“I mean I ain’t reading the damn bible.”
Mr. Gralla looked at Willis Bailey. Gralla was a big man himself, an ex-football player at Saint Patrick’s and Holy Cross. Willis was younger, about six feet, two inches tall and close to 200 pounds. Willis had the look and credentials of an amateur boxer.
“All right, Willis. We’ll talk about this later. Louie, read the bible.”
I hated the name “Louie” and repeatedly requested that teachers and friends call me “Louis,” a request that Gralla routinely forgot or ignored.
“I ain’t reading the bible either,” I said, trying my best to recreate the menace of Willis, although I measured about five feet six inches and weighed about 140 pounds.
Gralla turned red. Then, purple. He growled at me through his gritted teeth: “Louie, I said to read the bible!”
“No. I don’t believe in God or Jesus, and I’m not reading the bible or saying The Lord’s Prayer, or pledging allegiance.”
“All right, Louie, we’ll talk after class. Edwin, read the bible.”
Edwin, smaller and more timid than me, although a member of our cabal, read The Twenty-Third Psalm.
Homeroom ended at nine o’clock and as the rest of the class got up to go to their first classes of the morning, Gralla said, “Louie, please remain in the room. I’d like to talk to you.”
When everyone had gone, he grabbed me by the collar of my shirt and threw me into the adjacent storage room. He smacked me in the face with a solid backhand blow and slammed me against the wall. His face was purple and contorted.
“What the fuck is wrong with you, you little commie bastard? Do your parents know what you are?
(Another smack in the head, this time forehand),
“Are you fucking crazy?”
After a few moments of silence, “Go on and get the hell out of here. You make me sick.”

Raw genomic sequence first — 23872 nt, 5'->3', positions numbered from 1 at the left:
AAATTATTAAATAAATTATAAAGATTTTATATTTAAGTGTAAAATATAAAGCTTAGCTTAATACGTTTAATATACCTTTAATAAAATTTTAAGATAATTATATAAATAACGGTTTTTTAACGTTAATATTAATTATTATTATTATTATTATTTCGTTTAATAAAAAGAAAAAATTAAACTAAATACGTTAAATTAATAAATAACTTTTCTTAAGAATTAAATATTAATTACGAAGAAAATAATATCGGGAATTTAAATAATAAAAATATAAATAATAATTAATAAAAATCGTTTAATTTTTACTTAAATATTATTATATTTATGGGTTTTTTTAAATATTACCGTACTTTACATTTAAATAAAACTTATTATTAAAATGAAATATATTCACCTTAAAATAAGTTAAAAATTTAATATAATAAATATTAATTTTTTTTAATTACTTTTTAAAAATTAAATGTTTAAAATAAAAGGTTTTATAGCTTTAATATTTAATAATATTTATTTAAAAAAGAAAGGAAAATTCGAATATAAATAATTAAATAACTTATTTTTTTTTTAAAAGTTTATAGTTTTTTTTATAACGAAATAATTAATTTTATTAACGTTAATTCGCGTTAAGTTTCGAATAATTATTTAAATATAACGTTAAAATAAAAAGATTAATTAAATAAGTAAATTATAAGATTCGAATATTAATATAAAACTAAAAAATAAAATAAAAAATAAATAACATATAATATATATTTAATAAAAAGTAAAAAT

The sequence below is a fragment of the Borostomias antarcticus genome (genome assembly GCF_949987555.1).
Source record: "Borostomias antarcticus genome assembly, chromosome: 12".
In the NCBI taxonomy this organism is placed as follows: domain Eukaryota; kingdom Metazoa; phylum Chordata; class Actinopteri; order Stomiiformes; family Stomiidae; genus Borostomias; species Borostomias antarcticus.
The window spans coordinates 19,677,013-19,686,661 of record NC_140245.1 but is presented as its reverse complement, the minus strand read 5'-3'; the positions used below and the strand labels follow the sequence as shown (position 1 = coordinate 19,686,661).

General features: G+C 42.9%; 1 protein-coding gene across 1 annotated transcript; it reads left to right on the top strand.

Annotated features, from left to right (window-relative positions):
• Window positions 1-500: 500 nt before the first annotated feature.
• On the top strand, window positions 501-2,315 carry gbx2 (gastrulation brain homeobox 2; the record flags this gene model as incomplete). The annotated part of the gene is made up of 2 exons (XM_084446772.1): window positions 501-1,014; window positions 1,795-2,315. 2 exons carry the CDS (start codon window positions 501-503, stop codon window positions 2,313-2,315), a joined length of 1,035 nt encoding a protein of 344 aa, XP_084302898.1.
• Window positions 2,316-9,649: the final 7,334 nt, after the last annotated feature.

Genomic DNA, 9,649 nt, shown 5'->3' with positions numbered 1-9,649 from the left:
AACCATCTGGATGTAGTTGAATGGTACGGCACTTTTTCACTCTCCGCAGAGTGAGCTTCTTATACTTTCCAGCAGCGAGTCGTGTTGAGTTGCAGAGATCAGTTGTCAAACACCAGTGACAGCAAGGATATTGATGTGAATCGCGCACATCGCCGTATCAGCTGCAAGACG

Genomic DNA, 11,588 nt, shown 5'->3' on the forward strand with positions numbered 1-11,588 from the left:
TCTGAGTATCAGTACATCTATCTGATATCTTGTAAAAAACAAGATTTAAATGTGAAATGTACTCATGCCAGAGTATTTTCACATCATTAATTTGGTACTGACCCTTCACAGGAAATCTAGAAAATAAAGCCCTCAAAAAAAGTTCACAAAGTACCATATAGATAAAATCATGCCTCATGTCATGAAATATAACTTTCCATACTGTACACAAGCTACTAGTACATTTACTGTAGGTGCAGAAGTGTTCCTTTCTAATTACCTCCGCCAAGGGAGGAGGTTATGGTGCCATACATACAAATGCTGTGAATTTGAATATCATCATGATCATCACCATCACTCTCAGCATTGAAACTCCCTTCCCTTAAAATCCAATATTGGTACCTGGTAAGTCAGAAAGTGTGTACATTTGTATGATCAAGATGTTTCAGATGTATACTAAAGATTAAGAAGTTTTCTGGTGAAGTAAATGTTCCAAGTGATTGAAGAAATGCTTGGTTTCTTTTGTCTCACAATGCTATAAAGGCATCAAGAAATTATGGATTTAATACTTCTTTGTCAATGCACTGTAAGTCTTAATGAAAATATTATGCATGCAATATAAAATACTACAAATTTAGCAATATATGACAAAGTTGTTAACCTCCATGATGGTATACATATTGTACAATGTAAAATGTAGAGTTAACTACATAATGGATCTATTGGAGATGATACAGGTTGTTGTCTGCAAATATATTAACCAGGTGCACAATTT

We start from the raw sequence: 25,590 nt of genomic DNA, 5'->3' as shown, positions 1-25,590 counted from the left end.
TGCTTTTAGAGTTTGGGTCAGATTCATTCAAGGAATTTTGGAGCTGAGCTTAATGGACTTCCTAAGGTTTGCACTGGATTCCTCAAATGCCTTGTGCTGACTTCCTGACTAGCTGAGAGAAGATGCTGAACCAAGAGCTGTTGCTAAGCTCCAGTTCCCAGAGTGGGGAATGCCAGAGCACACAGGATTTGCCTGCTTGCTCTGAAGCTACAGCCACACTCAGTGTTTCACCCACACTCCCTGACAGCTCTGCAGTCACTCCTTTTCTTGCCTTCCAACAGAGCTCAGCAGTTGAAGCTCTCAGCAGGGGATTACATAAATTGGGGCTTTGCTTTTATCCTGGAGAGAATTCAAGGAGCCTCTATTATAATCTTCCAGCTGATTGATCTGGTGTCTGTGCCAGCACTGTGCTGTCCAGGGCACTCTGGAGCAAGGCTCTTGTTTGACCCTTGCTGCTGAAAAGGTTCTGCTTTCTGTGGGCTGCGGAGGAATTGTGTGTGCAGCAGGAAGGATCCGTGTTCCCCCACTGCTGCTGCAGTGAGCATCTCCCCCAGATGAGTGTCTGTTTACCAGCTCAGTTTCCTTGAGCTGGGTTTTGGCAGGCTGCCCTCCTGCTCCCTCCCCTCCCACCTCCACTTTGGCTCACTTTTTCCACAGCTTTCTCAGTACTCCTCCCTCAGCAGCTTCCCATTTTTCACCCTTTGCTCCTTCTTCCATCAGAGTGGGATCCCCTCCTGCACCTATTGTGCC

If I had ever laid a hand upon a student during my days as a teacher in P.S. 30 in the southeast Bronx, or spoken to her as Gralla had spoken to me, I would have been brought up on charges, fired, and jailed.
But this was 1961. My parents were lower class working people who believed that any problems I had with my teachers were consequences of my own behavior. I never mentioned this to them or to anyone else.
Except to Willis Bailey, who expressed his wish that Gralla had spoken to him in that manner or had laid a hand upon him.
My lingering memory is of Gralla’s face contorted with rage and hatred. I was an infidel and if he could have done so with impunity, he would have killed me.
The Golden Rule of Christianity is not “Do unto others as you would have them do unto to you.” (See Matthew 6:31 and 7:12), but rather “But as for these enemies of mine, who did not want me to reign over them, ... who would not have me reign over them, bring them hither, and kill them before me.” (Luke 19:27).
And the Jews’ Jehovah and the Muslims’ Allah are no more tolerant. Both deities, or their ventriloquists, have their own grisly solutions for eliminating non-true believers.
Muslims divide the world into Muslims and Infidels. Jews see the division as between Jews and Goyim.
Denis Diderot, one of the voices of The Enlightenment once proclaimed, “Men will never be free until the last king is strangled with the entrails of the last priest.” I would caution that we not forget the last rabbi or imam.
High school provided many epiphanies. I had grown up in a homogeneous ethnic neighborhood and learned to fear other ethnic groups. In high school I took the final steps out of this insularity. Through meeting people like Willis Bailey, Ronnie Brown, and Steve Shepherd, vestiges of racism instilled in me by family, neighbors, and friends were eliminated.
Willis was a special source of enlightenment, not only because of his own brilliance, but because he introduced me to Malcolm X, John Coltrane, Miles Davis, and Yusef Lateef among many other important black artists and intellectuals.
My rejection of religion had begun when I was in sixth grade. In high school, I stepped out of the closet and expressed and defended my feeling that gods were imaginary and religion nonsense.
Standing up to a bully like Gralla strengthened my metaphorical backbone. For the rest of the year we spoke to each other as little as possible. I never read from the bible again, nor intoned the Lord’s Prayer. I stood during the Pledge of Allegiance and the Star Spangled Banner, but refused to utter the words or lyrics. I no longer go to sporting events, because I abhor the ritual of standing for and saluting pieces of colored cloth.
My heroes are people like Willis, Malcolm, Che Guevara, and Fidel Castro, Carl Sagan, and Neil de Grasse Tyson who have discovered that the moral of James Thurber’s fable, “The Owl In the Attic”, makes a lot of sense: “You can fool most of the people most of the time.”